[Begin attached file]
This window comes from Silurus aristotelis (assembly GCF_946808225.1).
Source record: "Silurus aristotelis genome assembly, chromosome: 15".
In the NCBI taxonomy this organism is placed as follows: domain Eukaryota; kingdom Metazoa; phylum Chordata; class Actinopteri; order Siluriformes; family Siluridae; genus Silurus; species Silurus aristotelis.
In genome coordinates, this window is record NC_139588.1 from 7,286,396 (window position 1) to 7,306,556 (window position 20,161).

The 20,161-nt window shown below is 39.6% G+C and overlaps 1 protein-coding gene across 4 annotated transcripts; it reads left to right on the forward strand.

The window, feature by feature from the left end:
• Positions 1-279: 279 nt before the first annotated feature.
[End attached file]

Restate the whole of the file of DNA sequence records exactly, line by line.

This window comes from Silurus aristotelis (assembly GCF_946808225.1).
Source record: "Silurus aristotelis genome assembly, chromosome: 15".
In the NCBI taxonomy this organism is placed as follows: domain Eukaryota; kingdom Metazoa; phylum Chordata; class Actinopteri; order Siluriformes; family Siluridae; genus Silurus; species Silurus aristotelis.
In genome coordinates, this window is record NC_139588.1 from 7,286,396 (window position 1) to 7,306,556 (window position 20,161).

The 20,161-nt window shown below is 39.6% G+C and overlaps 1 protein-coding gene across 4 annotated transcripts; it reads left to right on the forward strand.

The window, feature by feature from the left end:
• Positions 1-279: 279 nt before the first annotated feature.